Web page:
Impact Of Hurricane Sandy Inspires S.I. Blood Drive
One of the easiest ways to help your community after Hurricane Sandy is to donate blood, and donors did their part at a Sunday drive in the Arden Heights section of Staten Island. NY1's Natasha Ghoneim filed the following report.
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Needles and blood can make even the toughest New Yorkers squeamish. That is one reason why, according to the American Red Cross, only 4 percent of eligible people donate blood and supplies are consistently low.
At a Sunday blood drive at the Arden Heights Boulevard Jewish Center, Red Cross nurse Lou Costa said he has had decades to perfect his pitch.
"It's a little sting, a little pinch. That's about it. The needle will be in seven, eight, 10 minutes," Costa said. "After it's done, every first-timer I've done in 30 years says it wasn't so bad."
Hurricane Sandy disrupted the blood supply in the region but donations are needed all the time.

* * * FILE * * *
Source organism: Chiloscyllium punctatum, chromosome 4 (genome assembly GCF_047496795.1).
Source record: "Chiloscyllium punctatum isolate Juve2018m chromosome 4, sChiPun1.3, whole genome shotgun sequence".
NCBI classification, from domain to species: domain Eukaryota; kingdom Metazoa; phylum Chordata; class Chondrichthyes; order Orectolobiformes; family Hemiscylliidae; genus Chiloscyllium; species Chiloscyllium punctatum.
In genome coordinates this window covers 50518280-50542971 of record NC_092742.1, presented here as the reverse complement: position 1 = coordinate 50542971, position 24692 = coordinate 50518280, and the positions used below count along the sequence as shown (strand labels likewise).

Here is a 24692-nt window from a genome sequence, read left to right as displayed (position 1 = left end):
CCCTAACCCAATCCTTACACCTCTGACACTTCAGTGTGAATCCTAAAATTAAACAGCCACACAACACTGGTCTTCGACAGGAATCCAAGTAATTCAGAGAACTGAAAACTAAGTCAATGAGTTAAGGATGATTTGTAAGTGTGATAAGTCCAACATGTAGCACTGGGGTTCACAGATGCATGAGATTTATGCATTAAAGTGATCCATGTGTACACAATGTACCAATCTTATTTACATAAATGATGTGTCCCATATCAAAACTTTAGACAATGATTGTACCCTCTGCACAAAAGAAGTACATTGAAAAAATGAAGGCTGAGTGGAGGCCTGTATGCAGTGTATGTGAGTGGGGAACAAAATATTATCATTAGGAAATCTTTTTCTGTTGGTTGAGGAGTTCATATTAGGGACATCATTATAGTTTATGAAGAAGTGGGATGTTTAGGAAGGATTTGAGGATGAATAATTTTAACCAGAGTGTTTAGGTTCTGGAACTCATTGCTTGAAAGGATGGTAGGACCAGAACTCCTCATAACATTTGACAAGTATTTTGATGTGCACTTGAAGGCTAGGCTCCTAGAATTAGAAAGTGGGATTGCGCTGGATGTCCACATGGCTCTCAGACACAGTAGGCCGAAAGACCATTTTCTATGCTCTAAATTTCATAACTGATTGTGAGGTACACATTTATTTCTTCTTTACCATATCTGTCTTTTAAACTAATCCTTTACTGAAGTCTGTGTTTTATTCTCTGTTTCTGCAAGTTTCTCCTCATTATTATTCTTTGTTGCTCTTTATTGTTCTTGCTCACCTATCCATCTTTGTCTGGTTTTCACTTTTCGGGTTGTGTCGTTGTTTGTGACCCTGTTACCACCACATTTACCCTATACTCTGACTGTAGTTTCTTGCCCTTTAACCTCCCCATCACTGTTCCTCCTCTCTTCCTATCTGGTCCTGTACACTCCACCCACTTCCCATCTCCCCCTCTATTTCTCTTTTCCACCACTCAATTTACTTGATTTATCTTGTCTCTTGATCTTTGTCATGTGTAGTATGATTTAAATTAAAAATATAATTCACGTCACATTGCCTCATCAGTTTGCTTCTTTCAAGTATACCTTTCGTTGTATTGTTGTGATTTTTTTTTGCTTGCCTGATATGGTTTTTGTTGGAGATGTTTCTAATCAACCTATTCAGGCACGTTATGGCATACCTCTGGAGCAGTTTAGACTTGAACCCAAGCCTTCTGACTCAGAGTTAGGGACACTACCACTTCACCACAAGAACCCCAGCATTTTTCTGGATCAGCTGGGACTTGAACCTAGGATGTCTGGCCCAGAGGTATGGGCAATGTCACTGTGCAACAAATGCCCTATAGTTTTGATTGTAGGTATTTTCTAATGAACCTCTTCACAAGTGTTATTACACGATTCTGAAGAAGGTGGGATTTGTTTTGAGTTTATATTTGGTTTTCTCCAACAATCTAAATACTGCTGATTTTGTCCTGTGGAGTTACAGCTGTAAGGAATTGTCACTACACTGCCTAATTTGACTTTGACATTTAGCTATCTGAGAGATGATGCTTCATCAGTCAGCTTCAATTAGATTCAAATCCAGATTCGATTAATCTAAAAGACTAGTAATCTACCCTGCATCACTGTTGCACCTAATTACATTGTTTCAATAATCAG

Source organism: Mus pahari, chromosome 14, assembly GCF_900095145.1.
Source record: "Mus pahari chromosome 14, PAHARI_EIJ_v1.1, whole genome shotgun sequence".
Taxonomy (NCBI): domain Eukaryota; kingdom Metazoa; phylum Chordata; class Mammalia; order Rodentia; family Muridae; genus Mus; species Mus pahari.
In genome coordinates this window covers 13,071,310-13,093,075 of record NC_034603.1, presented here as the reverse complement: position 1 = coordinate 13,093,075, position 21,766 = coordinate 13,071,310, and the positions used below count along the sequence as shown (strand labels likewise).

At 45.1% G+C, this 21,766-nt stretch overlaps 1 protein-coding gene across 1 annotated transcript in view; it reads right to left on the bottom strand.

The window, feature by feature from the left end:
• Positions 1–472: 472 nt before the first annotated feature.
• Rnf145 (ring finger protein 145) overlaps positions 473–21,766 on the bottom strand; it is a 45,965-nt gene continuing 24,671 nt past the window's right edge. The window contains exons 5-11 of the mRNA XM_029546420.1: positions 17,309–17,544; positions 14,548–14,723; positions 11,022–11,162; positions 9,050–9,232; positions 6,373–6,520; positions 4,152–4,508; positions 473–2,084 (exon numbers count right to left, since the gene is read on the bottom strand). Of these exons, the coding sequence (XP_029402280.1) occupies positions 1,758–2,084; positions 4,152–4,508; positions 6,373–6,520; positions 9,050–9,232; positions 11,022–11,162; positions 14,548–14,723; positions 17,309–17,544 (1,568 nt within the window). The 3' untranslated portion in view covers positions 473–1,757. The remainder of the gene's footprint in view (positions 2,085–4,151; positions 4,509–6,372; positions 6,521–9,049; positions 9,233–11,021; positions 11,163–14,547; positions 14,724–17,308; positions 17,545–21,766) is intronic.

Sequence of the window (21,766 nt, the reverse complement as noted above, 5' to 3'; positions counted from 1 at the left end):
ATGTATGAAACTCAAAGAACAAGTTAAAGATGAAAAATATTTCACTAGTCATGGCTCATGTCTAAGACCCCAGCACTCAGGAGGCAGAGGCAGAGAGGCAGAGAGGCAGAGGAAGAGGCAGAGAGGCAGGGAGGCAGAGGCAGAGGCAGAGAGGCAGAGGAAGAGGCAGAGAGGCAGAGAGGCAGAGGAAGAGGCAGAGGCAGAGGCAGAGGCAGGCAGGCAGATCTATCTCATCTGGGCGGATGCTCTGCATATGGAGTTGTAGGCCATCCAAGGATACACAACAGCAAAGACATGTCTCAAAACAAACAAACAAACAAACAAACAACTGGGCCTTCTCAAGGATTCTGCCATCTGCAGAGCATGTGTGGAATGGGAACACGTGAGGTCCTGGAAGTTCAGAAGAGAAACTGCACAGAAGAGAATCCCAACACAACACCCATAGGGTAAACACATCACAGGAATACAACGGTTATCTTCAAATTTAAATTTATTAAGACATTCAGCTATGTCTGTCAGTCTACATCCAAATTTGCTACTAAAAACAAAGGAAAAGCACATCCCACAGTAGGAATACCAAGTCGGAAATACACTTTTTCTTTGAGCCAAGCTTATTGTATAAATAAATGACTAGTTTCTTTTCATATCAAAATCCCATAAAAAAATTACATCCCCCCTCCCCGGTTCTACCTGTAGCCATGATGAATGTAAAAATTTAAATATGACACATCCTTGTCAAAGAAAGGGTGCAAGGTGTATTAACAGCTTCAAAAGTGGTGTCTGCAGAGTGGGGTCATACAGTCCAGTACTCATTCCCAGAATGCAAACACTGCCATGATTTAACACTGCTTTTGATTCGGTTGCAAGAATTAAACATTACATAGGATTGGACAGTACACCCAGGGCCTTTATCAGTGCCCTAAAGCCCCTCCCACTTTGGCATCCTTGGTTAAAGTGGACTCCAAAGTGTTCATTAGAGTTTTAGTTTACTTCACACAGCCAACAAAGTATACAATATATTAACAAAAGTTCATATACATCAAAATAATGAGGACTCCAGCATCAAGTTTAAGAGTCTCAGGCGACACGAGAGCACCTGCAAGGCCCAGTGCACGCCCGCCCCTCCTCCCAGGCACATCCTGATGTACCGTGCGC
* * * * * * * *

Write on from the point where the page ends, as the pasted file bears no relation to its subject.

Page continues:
"Ten years ago, we had a blood drive at work and I've been giving ever since," said Robyn Lepani, a regular blood donor. "It's just very important to donate to people in need and who could use the blood."
The synagogue's president, Bernie Kahn, describes himself as a "pit bull" when it comes to getting people to donate. When he was 8 years old, a congenital heart defect required 20 people to give blood. It was a unique request in 1958, and it saved his life.
"You had to have whole blood then. You couldn't have people donate, freeze it, break it up, wherever. So it was an incredible event, both personally and historically," Kahn said.
First-time donor Meredith Feigel was willing herself not to think about the needle as she prepared to donate.
"Nervous. I want it to be over," she said.
But the knowledge that her donation could save the lives of three people, including her loved ones, squashed any fears.
"Well, my sister has had a lot of surgeries and I think about if she needed blood I'd want somebody to donate for her. So I think of it in a personal way, and I believe in helping," Feigel said.
Even when the blood supply is low, the demand is still great. The Red Cross says every two seconds, someone in the United States needs blood.